Jim Ackland, who suffers from a head injury sustained in a bus crash, is the chief suspect in a murder hunt, when a girl that he has just met is found dead on the local common, and he has ... See full summary »
A well-known judge has become a fugitive from the police, with a large reward on his head. A reporter believes that the judge is hiding in a private sanitarium, so she seeks out a private ... See full summary »
While waiting on a delayed flight, David Trask, who has left his unfaithful wife, meets three of his fellow passengers. When the aircraft crashes, he is one of few survivors, and sets out to resolve their unfinished business.
Julia Ross secures employment, through a rather-noisy employment agency, with a wealthy widow, Mrs. Hughes, and goes to live at her house. Two days later, she awakens in a different house ... See full summary »
Joseph H. Lewis
Dame May Whitty,
This story is about a collection of older ladies living in a boarding house run by their acquaintance, Miss Letty Frost.She has an air or respectability. It quickly becomes apparent that ... See full summary »
A prominent neurosurgeon relates to his students in medical school a story about an affair he had with a married woman and how, after the affair was over, the woman one day fell out a window and died. The surgeon, suspecting that she was murdered, set out to find her killer--but, instead of turning the suspect over to the police, he planned to take his own revenge on the murderer. Written by
Man doesn't have any generous feelings - he only thinks he has. Selfishness, habit and hard cash - those are his real motives.
Looked at from that angle life can hardly be worth living.
It isn't - but I've done my share of enjoying it.
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Madame, Will You Walk?
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Doctor James Mason involved in a difficult jealousy drama with two women, one his mistress, the other her sister-in-law.
This is a very unusual and intelligent thriller, like most thrillers involving doctors usually are. It is the first of James Mason's very few own productions and features his own wife, Pamela Mason, here Pamela Kellino, as the second of the two ladies he is involved with, both of them leading to disaster. The intrigue cleverly leads astray at times while at the same time it sharpens as the doctor (James Mason) finds his own case constantly more crucial. He stages a kind of mock trial with himself by giving a lecture at the medical theatre with all rows filled with young attentive students, and one student almost sees through his show and sharpens his case even further. Is he in control or is he not? Has he the right to judge what's right or wrong or has he not? The film poses many questions, and the questioning becomes increasingly more critical, until in the end he is faced with the final trial as a doctor, when an emergency calls on him to perform one more brain surgery. It's the doctor who assists him who puts him to the final test, and these scenes are the most interesting and important in the film. James Mason as the doctor has no other choice than to be consistent with his own argument and conclude his own case after having received an understated sentence by his elderly colleague. It's a remarkable film, not for its direction, which could have been better, but for its very thought-provoking story with the presentation of a case which not even doctors could in any possible way be called upon to give a fair judgement of. The tragedy of this case is that James Mason, one of the best actors ever, a constantly brooding romantic hero, more Hamletian than Byronic, has no other choice, which probably no one could reasonably disagree with.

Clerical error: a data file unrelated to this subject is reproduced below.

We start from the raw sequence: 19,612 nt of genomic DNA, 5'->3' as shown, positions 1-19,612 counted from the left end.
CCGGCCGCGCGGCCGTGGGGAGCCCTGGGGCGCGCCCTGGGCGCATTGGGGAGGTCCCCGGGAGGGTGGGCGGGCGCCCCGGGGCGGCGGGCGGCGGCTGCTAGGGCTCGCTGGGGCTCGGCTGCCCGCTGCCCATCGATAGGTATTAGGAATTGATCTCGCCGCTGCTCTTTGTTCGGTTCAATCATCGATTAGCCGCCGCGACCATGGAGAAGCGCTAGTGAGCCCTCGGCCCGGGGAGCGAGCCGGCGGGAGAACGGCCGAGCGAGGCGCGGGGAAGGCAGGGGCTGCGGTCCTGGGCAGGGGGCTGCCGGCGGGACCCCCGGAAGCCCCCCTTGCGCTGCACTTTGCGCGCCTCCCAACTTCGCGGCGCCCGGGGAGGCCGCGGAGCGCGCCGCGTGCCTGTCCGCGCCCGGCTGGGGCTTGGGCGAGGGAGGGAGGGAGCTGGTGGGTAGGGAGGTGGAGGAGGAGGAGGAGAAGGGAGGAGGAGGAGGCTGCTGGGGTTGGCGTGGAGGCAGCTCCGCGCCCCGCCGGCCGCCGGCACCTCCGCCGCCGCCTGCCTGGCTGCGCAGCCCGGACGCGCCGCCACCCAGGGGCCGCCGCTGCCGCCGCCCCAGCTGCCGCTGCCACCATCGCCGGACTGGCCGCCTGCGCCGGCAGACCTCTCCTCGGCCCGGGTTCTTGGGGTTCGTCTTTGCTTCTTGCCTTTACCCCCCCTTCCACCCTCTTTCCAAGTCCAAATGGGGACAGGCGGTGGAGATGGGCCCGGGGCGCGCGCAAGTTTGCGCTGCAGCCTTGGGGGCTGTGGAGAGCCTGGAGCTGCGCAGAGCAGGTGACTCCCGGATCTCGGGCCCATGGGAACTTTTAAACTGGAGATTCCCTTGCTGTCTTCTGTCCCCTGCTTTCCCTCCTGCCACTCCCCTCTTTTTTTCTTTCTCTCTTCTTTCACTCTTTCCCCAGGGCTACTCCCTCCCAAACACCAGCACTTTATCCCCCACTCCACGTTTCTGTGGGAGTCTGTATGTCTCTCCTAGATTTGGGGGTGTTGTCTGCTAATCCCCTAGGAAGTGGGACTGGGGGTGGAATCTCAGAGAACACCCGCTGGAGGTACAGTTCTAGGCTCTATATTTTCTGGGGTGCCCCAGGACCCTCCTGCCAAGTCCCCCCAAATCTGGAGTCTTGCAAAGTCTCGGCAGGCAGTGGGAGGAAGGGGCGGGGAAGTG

In addition, you can't help recognizing some details here from other, later films, that boast its influence, especially Hitchcock's "Vertigo", displaying the identical problem of a man's involvement in two women related with each other, Hitchcock much developing the theme to an equally crucial crisis but in another direction, while the very vertigo scenes Hitchcock must have got the idea of from here.
It should also be noted, that John Monaghan, the script writer, appears as an extra (the truck driver), He made some similar appearances in some films, but this is the only film he wrote, with Mrs Mason as co-script writer. The intrigue with its complications and arguments is so psychologically interesting, that you find more in it each time you see it. For that reason, in spite of its flaws, I will give it a full 10.
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